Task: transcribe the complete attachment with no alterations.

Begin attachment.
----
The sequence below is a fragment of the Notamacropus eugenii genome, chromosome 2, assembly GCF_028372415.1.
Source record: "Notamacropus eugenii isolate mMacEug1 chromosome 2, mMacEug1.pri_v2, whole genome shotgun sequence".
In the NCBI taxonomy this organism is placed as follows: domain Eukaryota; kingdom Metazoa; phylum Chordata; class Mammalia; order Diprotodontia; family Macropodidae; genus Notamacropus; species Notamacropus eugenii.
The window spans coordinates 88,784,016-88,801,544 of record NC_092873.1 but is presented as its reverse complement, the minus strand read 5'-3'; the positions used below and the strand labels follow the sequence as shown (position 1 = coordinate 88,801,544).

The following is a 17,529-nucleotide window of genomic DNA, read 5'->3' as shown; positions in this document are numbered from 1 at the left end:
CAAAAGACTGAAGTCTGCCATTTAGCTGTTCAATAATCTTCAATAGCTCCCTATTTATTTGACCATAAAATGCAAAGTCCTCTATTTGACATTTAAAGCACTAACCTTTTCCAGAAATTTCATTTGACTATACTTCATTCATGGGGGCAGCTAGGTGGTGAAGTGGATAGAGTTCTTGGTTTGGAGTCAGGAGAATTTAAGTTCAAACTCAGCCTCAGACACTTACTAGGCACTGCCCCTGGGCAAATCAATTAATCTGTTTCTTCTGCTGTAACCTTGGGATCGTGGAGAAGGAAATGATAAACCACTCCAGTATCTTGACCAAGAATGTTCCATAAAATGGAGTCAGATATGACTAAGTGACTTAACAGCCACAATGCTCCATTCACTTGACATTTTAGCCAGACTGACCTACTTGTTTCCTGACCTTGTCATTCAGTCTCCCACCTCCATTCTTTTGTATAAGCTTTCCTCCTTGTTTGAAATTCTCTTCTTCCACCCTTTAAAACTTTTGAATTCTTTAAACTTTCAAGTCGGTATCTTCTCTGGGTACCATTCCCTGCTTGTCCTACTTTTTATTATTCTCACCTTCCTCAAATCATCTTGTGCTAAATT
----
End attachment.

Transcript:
The sequence below is a fragment of the Notamacropus eugenii genome, chromosome 2, assembly GCF_028372415.1.
Source record: "Notamacropus eugenii isolate mMacEug1 chromosome 2, mMacEug1.pri_v2, whole genome shotgun sequence".
In the NCBI taxonomy this organism is placed as follows: domain Eukaryota; kingdom Metazoa; phylum Chordata; class Mammalia; order Diprotodontia; family Macropodidae; genus Notamacropus; species Notamacropus eugenii.
The window spans coordinates 88,784,016-88,801,544 of record NC_092873.1 but is presented as its reverse complement, the minus strand read 5'-3'; the positions used below and the strand labels follow the sequence as shown (position 1 = coordinate 88,801,544).

The following is a 17,529-nucleotide window of genomic DNA, read 5'->3' as shown; positions in this document are numbered from 1 at the left end:
CAAAAGACTGAAGTCTGCCATTTAGCTGTTCAATAATCTTCAATAGCTCCCTATTTATTTGACCATAAAATGCAAAGTCCTCTATTTGACATTTAAAGCACTAACCTTTTCCAGAAATTTCATTTGACTATACTTCATTCATGGGGGCAGCTAGGTGGTGAAGTGGATAGAGTTCTTGGTTTGGAGTCAGGAGAATTTAAGTTCAAACTCAGCCTCAGACACTTACTAGGCACTGCCCCTGGGCAAATCAATTAATCTGTTTCTTCTGCTGTAACCTTGGGATCGTGGAGAAGGAAATGATAAACCACTCCAGTATCTTGACCAAGAATGTTCCATAAAATGGAGTCAGATATGACTAAGTGACTTAACAGCCACAATGCTCCATTCACTTGACATTTTAGCCAGACTGACCTACTTGTTTCCTGACCTTGTCATTCAGTCTCCCACCTCCATTCTTTTGTATAAGCTTTCCTCCTTGTTTGAAATTCTCTTCTTCCACCCTTTAAAACTTTTGAATTCTTTAAACTTTCAAGTCGGTATCTTCTCTGGGTACCATTCCCTGCTTGTCCTACTTTTTATTATTCTCACCTTCCTCAAATCATCTTGTGCTAAATT